I was very pleased with my choice. The Breakfast Bowl consisted of fried potatoes, bacon, sauteed spinach, cheese, and a couple of eggs. On top of the bowl was an interesting piece of spiced toast. Very filling. The French Roast coffee was also nice. John and Nadine both had a quiche dish, and were similarly pleased. For the dog lovers among you, I also noted that at a couple of tables the diners were accompanied by their dogs--all of whom were well behaved. The dogs, I mean.
Just before ten, we finished up and headed for the Rally. As we were leaving, we came face to face with a common parking problem of motorcycles. When we had arrived at the Mosquito Café , I had been the first to pull in. Because the slots on each side of the open space I had selected were occupied, I just pulled in head first on the left-hand edge of the slot. John followed suit, parking on the right-hand edge. When it came time to leave, a problem presented itself. The parking spaces were slanted markedly to the gutter. That meant that backing the bikes out with leg power was difficult.
John, having brought an assistant, had Nadine push his bike while he reverse duck walked it up the incline. She did an admirable job, and celebrated by jumping on the back of the bike. That left me on my own to figure out how to get my bike up the slope.
First, I pushed back with all my might. The bike moved backwards about three inches. As I raised my legs to back up some more, the bike rolled back to the curb! I tried Plan B. This time, when I gained the three inches up the incline, I clamped on the front brake lever and held the hard-won ground. I repeated this over and over until the three inch increments added up to about three feet. By then, I was really feeling my thigh muscles. Fortunately, I was able to make a hard turn of the front wheel and accelerate out of the parking spot. It made me appreciate why bikers everywhere go out of their way to maneuver into a parking spot so they can get out under power. I resolved to permanently join their ranks--starting immediately.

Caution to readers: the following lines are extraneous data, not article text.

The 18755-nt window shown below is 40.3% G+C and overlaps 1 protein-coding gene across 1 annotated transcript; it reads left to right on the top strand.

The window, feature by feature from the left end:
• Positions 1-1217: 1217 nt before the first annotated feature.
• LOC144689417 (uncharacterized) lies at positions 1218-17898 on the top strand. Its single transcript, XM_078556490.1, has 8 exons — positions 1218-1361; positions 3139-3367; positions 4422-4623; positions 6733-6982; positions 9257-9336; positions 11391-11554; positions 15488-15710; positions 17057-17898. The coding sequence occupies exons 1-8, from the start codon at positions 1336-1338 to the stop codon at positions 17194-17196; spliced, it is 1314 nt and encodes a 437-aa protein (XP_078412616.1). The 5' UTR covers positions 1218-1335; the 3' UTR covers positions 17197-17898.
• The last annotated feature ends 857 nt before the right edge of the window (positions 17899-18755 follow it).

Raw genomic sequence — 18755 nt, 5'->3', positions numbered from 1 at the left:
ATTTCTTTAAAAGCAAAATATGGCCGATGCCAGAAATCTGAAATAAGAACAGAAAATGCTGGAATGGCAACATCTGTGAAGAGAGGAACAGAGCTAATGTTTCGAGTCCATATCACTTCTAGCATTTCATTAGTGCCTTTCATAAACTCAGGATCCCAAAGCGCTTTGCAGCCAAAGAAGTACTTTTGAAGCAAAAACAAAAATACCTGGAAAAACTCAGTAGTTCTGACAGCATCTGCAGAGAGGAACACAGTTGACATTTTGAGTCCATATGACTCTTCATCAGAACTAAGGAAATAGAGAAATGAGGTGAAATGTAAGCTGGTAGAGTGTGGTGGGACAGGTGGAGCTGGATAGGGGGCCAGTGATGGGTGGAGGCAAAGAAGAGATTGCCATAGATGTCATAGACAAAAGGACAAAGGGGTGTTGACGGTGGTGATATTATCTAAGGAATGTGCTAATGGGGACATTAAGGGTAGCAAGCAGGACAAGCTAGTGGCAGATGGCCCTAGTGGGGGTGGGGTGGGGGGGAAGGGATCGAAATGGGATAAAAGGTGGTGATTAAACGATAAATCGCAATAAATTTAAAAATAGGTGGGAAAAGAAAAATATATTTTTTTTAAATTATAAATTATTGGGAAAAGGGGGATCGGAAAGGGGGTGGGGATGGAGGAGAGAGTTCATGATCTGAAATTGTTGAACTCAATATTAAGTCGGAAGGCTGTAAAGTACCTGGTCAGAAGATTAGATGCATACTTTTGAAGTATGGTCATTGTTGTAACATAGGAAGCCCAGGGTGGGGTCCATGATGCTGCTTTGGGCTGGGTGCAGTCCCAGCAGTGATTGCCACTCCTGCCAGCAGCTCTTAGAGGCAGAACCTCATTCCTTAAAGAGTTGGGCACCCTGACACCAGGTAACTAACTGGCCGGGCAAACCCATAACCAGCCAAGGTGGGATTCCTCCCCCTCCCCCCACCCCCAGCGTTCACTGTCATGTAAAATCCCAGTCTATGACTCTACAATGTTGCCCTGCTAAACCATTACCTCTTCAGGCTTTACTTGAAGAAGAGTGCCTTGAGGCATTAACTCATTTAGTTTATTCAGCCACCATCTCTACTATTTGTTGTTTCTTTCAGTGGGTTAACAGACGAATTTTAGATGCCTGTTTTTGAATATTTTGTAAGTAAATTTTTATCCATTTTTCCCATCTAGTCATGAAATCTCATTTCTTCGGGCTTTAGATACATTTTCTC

When we left the Mosquito Café , I headed west. I wanted to check out Apache Mexican Cuisine. Unfortunately, because of the numerous blocked off streets, I was not able to wind my way to the 500 block of 20th from where we were. Oh well.
Instead, we made our way to the Strand, and parked on a side street (with our front tires facing the street) and headed for the vendor tables.